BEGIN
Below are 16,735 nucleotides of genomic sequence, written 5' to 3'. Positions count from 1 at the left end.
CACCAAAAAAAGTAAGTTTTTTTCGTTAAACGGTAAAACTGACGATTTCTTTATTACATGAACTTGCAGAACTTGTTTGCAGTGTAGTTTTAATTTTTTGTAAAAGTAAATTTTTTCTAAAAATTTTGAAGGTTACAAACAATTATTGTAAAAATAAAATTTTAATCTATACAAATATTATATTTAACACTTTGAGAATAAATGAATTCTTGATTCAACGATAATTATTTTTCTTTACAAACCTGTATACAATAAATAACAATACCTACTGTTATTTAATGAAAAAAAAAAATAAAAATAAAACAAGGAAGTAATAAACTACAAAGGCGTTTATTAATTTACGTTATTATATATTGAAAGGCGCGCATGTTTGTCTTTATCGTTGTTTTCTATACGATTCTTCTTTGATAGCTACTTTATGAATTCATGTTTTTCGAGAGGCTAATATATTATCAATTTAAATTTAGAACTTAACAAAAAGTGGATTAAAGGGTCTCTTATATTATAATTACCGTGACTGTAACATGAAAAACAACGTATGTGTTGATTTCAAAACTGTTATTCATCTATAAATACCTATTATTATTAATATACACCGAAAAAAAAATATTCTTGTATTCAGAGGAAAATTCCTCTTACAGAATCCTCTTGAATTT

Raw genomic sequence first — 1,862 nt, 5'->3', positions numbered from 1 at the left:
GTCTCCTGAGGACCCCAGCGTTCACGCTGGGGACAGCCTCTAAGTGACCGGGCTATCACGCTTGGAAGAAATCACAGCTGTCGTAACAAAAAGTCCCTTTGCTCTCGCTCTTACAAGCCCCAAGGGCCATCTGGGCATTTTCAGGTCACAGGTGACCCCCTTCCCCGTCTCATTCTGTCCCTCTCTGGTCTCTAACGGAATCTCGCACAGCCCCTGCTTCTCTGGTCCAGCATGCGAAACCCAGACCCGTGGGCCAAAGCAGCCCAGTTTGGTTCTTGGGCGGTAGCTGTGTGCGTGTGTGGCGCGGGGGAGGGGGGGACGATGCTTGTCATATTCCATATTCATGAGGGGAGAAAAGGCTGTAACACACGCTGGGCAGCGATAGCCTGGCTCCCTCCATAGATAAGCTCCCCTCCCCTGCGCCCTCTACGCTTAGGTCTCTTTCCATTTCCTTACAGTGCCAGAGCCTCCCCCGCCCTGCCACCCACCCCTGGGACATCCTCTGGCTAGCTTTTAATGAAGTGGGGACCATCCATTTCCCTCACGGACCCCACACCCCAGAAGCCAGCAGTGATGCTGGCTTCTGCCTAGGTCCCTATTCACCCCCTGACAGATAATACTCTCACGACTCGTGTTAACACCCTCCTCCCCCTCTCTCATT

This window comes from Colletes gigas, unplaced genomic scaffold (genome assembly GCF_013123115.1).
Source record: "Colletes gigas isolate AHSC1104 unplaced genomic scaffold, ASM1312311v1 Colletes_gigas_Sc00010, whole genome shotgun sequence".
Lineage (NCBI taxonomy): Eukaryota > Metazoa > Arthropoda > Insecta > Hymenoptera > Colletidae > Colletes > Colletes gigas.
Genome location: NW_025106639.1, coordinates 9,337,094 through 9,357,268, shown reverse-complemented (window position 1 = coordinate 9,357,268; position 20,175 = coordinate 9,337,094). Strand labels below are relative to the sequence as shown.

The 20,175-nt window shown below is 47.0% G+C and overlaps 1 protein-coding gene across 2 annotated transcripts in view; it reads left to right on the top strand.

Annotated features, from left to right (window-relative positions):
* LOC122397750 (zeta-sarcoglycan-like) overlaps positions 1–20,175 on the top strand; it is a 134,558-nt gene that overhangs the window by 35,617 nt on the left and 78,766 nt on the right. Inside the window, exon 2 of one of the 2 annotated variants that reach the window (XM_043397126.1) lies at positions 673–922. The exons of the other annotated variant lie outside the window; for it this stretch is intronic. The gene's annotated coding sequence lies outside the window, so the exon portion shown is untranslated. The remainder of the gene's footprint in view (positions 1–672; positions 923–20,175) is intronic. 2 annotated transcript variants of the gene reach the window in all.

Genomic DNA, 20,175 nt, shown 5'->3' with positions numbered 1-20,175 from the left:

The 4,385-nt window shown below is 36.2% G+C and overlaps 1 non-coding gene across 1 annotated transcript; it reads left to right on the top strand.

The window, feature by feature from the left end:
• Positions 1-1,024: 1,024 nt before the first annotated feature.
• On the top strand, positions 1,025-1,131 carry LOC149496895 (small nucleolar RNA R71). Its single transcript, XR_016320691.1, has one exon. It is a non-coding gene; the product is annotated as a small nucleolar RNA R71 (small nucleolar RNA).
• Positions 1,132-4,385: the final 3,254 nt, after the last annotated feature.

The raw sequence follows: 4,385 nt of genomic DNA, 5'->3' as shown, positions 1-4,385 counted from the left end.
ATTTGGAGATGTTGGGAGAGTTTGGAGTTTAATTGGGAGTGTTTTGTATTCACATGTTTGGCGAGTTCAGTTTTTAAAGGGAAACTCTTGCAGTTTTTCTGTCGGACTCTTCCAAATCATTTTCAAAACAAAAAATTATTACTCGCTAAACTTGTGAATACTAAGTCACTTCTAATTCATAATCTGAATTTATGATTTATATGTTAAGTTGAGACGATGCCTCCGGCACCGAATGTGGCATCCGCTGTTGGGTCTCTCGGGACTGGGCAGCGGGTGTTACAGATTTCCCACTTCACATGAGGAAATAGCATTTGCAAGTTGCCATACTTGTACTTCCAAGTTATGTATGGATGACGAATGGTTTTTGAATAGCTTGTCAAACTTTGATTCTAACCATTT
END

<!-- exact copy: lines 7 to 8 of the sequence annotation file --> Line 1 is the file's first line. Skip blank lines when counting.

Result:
Lineage (NCBI taxonomy): Eukaryota > Metazoa > Arthropoda > Insecta > Hymenoptera > Colletidae > Colletes > Colletes gigas.
Genome location: NW_025106639.1, coordinates 9,337,094 through 9,357,268, shown reverse-complemented (window position 1 = coordinate 9,357,268; position 20,175 = coordinate 9,337,094). Strand labels below are relative to the sequence as shown.